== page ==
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Intrinsic and Atmospherically Forced Variability of the AMOC: Insights from a Large-Ensemble Ocean Hindcast

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  • 1 Université Grenoble Alpes, CNRS, IRD, Grenoble-INP, IGE, Grenoble, France
  • | 2 Ocean Next, Grenoble, France
  • | 3 CNRS/CERFACS, CECI UMR 5318, Toulouse, France
  • | 4 LEGOS, Université de Toulouse, IRD, CNES, CNRS, UPS, Toulouse, France
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Abstract

This study investigates the origin and features of interannual–decadal Atlantic meridional overturning circulation (AMOC) variability from several ocean simulations, including a large (50 member) ensemble of global, eddy-permitting (1/4°) ocean–sea ice hindcasts. After an initial stochastic perturbation, each member is driven by the same realistic atmospheric forcing over 1960–2015. The magnitude, spatiotemporal scales, and patterns of both the atmospherically forced and intrinsic–chaotic interannual AMOC variability are then characterized from the ensemble mean and ensemble spread, respectively. The analysis of the ensemble-mean variability shows that the AMOC fluctuations north of 40°N are largely driven by the atmospheric variability, which forces meridionally coherent fluctuations reaching decadal time scales. The amplitude of the intrinsic interannual AMOC variability never exceeds the atmospherically forced contribution in the Atlantic basin, but it reaches up to 100% of the latter around 35°S and 60% in the Northern Hemisphere midlatitudes. The intrinsic AMOC variability exhibits a large-scale meridional coherence, especially south of 25°N. An EOF analysis over the basin shows two large-scale leading modes that together explain 60% of the interannual intrinsic variability. The first mode is likely excited by intrinsic oceanic processes at the southern end of the basin and affects latitudes up to 40°N; the second mode is mostly restricted to, and excited within, the Northern Hemisphere midlatitudes. These features of the intrinsic, chaotic variability (intensity, patterns, and random phase) are barely sensitive to the atmospheric evolution, and they strongly resemble the “pure intrinsic” interannual AMOC variability that emerges in climatological simulations under repeated seasonal-cycle forcing. These results raise questions about the attribution of observed and simulated AMOC signals and about the possible impact of intrinsic signals on the atmosphere.

© 2018 American Meteorological Society. For information regarding reuse of this content and general copyright information, consult the AMS Copyright Policy (www.ametsoc.org/PUBSReuseLicenses).

Corresponding author: Stephanie Leroux, stephanie.leroux@ocean-next.fr

Abstract

This study investigates the origin and features of interannual–decadal Atlantic meridional overturning circulation (AMOC) variability from several ocean simulations, including a large (50 member) ensemble of global, eddy-permitting (1/4°) ocean–sea ice hindcasts. After an initial stochastic perturbation, each member is driven by the same realistic atmospheric forcing over 1960–2015. The magnitude, spatiotemporal scales, and patterns of both the atmospherically forced and intrinsic–chaotic interannual AMOC variability are then characterized from the ensemble mean and ensemble spread, respectively. The analysis of the ensemble-mean variability shows that the AMOC fluctuations north of 40°N are largely driven by the atmospheric variability, which forces meridionally coherent fluctuations reaching decadal time scales. The amplitude of the intrinsic interannual AMOC variability never exceeds the atmospherically forced contribution in the Atlantic basin, but it reaches up to 100% of the latter around 35°S and 60% in the Northern Hemisphere midlatitudes. The intrinsic AMOC variability exhibits a large-scale meridional coherence, especially south of 25°N. An EOF analysis over the basin shows two large-scale leading modes that together explain 60% of the interannual intrinsic variability. The first mode is likely excited by intrinsic oceanic processes at the southern end of the basin and affects latitudes up to 40°N; the second mode is mostly restricted to, and excited within, the Northern Hemisphere midlatitudes. These features of the intrinsic, chaotic variability (intensity, patterns, and random phase) are barely sensitive to the atmospheric evolution, and they strongly resemble the “pure intrinsic” interannual AMOC variability that emerges in climatological simulations under repeated seasonal-cycle forcing. These results raise questions about the attribution of observed and simulated AMOC signals and about the possible impact of intrinsic signals on the atmosphere.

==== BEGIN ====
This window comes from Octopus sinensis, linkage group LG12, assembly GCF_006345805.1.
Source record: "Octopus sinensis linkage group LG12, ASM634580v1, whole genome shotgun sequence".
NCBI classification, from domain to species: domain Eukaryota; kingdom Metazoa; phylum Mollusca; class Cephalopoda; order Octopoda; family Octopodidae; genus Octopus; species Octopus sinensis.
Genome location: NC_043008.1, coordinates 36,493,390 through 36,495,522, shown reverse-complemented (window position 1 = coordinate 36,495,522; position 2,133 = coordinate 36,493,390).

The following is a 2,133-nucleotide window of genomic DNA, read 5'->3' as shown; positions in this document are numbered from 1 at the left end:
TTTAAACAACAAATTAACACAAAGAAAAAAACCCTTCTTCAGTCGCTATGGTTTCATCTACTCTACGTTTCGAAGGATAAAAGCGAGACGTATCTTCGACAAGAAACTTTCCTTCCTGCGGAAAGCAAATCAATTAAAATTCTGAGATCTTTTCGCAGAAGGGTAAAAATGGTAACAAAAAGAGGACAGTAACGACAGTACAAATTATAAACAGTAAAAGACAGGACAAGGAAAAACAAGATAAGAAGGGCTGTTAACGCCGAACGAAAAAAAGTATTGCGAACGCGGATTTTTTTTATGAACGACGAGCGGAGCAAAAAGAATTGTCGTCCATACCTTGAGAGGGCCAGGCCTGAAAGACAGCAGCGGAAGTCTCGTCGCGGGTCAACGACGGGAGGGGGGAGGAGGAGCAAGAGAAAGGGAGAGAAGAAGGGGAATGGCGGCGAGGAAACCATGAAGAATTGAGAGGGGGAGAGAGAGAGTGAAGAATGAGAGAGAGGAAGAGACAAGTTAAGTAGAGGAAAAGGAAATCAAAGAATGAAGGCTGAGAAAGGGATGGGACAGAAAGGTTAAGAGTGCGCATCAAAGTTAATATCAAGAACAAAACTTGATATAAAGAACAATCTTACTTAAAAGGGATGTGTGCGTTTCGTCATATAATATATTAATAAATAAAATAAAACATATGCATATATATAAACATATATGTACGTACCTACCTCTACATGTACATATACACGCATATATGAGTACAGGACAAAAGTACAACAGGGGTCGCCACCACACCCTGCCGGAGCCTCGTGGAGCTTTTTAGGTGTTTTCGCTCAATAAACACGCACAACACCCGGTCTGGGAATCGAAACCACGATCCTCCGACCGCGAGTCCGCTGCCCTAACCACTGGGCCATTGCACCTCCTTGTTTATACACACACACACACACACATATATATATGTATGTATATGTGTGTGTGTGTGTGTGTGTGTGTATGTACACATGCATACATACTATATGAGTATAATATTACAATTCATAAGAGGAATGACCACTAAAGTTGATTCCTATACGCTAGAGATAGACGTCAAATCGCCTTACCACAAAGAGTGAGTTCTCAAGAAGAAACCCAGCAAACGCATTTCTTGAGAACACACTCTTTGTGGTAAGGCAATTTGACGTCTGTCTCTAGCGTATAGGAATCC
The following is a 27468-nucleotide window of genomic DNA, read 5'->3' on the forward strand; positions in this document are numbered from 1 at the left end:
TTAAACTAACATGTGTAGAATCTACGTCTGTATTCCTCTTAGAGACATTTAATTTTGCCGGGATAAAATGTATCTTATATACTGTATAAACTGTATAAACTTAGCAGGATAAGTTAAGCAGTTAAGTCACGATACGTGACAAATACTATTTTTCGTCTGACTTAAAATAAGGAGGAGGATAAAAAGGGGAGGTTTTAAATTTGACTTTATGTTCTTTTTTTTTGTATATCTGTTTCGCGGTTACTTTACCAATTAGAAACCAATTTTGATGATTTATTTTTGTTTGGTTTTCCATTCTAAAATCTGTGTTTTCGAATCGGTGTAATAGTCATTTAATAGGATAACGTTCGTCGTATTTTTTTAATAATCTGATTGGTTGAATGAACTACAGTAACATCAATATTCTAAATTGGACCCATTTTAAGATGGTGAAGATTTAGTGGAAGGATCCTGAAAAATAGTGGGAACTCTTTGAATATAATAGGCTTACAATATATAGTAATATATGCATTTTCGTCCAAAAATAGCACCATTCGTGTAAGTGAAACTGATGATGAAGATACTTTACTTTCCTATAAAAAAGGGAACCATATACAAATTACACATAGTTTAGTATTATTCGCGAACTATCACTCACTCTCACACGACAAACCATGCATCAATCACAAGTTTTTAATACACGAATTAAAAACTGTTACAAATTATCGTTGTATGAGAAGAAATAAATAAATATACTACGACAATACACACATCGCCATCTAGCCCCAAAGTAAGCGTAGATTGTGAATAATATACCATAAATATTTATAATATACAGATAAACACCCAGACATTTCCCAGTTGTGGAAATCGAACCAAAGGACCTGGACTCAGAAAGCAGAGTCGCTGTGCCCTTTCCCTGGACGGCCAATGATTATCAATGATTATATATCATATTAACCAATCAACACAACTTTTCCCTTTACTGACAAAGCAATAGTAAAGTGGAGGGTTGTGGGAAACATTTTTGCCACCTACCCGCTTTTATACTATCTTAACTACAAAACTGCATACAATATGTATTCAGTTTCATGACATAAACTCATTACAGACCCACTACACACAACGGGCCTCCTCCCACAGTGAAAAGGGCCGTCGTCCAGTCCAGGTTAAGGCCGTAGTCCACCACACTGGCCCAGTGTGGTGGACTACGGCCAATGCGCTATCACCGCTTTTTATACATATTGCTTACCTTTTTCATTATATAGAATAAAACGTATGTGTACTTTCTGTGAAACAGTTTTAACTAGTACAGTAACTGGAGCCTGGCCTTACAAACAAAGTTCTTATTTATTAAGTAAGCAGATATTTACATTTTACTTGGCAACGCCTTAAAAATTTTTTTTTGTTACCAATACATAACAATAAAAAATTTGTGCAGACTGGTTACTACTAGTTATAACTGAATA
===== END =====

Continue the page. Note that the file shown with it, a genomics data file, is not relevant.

© 2018 American Meteorological Society. For information regarding reuse of this content and general copyright information, consult the AMS Copyright Policy (www.ametsoc.org/PUBSReuseLicenses).

Corresponding author: Stephanie Leroux, stephanie.leroux@ocean-next.fr
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